Members of the Goringhaicona Khoi Khoin Indigenous Traditional Council and the Observatory Civic Association are headed back to court to stop the River Club development.
In March the Western Cape High Court interdicted the developers after finding that there had been no “meaningful” consultation with all affected parties.
But the developers are appealing the interdict ruling in the Supreme Court of Appeal. They claim this automatically suspends the High Court’s interdict.
Members of the Goringhaicona Khoi Khoin Indigenous Traditional Council and the Observatory Civic Association are headed back to court this week. They are accusing the developers of the River Club Development of “willful” contempt of a court order which interdicted work on the site pending a judicial review on the approvals given to the R4.5-billion development.
In March, Western Cape High Court deputy judge president Patrica Goliath granted the interim interdict after finding that there had been no “meaningful” consultation for the project with all the affected people. She said the fundamental right to culture and heritage of indigenous groups was under threat because they had not been properly consulted.
A “large-scale urban campus”, which would include the regional headquarters for Amazon, is being developed on the site where the Liesbeek and Black Rivers join.
The site, bought by the Liesbeek Leisure Properties Trust (LLPT) for R12-million, is part of a broader area known as the Two Rivers Urban Park.
On Friday, the Association and Council said it had served papers against the trustees of the Liesbeek Leisure Properties Trust, provincial and local government and the Western Cape First Nations Collective. They say the developers announced in June that they will resume working on the site.
The matter is set down for Tuesday.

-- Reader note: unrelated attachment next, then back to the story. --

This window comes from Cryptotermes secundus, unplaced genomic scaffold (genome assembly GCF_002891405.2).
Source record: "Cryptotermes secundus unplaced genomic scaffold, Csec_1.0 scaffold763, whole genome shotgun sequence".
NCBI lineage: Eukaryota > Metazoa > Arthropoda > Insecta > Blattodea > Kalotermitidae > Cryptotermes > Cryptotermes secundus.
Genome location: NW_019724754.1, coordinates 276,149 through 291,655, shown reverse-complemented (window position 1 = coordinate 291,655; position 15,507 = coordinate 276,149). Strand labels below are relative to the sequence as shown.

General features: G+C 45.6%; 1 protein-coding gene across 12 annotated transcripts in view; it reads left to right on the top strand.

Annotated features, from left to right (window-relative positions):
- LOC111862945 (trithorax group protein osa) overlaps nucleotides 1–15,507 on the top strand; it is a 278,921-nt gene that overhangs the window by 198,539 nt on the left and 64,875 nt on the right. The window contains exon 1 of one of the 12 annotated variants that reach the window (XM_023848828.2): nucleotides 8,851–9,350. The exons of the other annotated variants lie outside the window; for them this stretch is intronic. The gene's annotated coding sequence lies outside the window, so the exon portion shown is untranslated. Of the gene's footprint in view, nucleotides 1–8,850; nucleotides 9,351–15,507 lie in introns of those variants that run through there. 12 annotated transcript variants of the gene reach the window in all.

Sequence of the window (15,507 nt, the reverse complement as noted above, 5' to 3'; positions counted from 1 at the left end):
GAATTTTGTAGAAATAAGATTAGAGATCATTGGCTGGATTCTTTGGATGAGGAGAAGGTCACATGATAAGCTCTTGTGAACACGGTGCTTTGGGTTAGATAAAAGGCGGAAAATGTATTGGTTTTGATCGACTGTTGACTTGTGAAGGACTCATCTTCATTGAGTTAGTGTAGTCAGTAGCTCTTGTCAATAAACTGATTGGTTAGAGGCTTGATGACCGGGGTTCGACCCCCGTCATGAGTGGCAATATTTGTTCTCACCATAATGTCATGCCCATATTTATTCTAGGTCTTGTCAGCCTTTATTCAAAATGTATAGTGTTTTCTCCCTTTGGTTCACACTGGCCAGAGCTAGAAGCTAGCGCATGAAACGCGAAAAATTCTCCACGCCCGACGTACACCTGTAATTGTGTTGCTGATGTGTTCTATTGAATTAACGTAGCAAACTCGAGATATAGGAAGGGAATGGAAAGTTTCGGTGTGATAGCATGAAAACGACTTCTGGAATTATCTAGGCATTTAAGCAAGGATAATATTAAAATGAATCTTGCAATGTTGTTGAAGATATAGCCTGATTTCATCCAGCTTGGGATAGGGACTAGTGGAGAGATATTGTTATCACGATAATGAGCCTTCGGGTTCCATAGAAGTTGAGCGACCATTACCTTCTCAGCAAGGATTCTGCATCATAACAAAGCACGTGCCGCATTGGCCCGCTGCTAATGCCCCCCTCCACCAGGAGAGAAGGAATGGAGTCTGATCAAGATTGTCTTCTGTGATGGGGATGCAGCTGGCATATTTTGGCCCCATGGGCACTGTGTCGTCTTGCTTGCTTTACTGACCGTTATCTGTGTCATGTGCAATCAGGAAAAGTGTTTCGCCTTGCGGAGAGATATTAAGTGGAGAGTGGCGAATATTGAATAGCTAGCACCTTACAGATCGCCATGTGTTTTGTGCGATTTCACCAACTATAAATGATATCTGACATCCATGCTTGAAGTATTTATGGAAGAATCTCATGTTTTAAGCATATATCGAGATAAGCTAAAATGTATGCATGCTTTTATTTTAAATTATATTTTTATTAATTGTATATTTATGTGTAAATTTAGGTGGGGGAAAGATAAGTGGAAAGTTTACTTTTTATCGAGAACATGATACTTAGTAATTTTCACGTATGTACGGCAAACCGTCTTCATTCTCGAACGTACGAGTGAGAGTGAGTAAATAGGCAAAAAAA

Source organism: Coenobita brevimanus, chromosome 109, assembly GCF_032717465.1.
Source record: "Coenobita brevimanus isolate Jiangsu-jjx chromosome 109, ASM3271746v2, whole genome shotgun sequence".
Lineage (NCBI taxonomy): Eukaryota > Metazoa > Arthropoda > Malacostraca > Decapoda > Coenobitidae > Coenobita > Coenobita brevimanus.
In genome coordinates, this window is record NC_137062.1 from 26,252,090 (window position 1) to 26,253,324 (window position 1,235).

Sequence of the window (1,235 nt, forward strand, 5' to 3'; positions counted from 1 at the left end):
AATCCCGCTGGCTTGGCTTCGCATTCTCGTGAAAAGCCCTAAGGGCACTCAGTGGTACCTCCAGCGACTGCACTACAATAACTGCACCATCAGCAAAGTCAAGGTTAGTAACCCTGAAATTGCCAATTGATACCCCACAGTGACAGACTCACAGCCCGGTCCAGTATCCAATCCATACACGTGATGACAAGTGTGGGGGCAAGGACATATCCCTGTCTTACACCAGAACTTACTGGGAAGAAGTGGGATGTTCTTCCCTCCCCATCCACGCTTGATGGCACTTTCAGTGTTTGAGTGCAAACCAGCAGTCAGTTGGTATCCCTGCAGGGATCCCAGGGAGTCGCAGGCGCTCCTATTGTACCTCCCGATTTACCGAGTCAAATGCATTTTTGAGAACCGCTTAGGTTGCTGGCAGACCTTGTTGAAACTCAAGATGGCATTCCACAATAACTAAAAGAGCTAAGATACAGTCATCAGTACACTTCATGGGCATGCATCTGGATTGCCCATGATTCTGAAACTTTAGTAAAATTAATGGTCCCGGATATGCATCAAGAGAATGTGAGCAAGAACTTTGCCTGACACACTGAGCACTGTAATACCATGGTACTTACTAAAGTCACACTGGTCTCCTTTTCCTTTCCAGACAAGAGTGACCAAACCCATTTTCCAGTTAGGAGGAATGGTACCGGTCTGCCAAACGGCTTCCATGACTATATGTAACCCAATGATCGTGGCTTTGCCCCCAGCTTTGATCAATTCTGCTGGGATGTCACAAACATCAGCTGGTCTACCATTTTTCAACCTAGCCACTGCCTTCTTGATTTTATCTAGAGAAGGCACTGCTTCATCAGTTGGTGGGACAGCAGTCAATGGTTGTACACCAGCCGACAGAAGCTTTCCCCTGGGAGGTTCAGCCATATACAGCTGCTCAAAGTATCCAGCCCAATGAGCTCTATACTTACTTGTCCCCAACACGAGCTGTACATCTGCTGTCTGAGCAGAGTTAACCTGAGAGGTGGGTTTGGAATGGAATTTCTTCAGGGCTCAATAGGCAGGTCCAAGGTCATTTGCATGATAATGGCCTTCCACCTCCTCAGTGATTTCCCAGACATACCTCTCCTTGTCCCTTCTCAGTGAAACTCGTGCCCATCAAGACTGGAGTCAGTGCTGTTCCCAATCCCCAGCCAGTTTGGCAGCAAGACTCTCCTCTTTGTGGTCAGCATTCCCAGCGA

According to the applicants, the area was the dominion of the Gorinhaiqua, and it is the only undeveloped remnant of the grazing lands used in the summer by the Khoekhoe for their cattle. The applicants said the site hosted “significant ceremonies and gatherings” and is a “holder of memory”.
The developers say they have lodged an appeal against Judge Goliath’s ruling in the Supreme Court of Appeal, which they believe suspends the interdict.
But in court papers, the applicants argue that the developers’ rationale for disregarding the March interdict is not plausible.
Lawyers for the association and council said, “The section of the Superior Courts Act on which they rely only applies to final orders, not interim interdicts. It expressly states that interim orders are not appealable.” They said this issue had already been ventilated, and rejected by the High Court when the developers applied for leave to appeal.
The applicants now want the court to clarify that the interim interdict and judgment precludes the developers from working on the site. They also want an order preventing them from continuing with work.
In the founding affidavit, Leslie London, chairperson of the association, said that since Judge Goliath’s ruling, they had filed 17 affidavits from representatives of the communities opposed to the development who were never consulted.
In the developer’s subsequent application to the Supreme Court of Appeal, it complained that if it was not able to continue work, it would not be able to complete the development by November. The handover to the tenant is scheduled for 2023 and could “result in the termination of the development agreement and crippling financial liabilities and losses in excess of R386-million”.
London said they were advised by the developers in June that they would continue with work and construction, on the basis that the interdict was suspended by the SCA application.
In a statement on Monday, the developers denied acting unlawfully.
The developers said continuing work would enable 380 workers to return to site and earn an income again.
“The LLPT has had one working day to consider this application. For the reasons that will be set out in its opposing papers, it will be asking the court to dismiss the application,” said the developer.
“The legal advice provided to LLPT is that the judgment and orders by Judge Goliath are final in effect, and hence suspended pending the final determination of LLPT’s application in the SCA,” it said.
“The LLPT categorically denies the accusation that it is in contempt of court as there is no basis for this allegation. It will now be for the Western Cape High Court to decide on the matter.”
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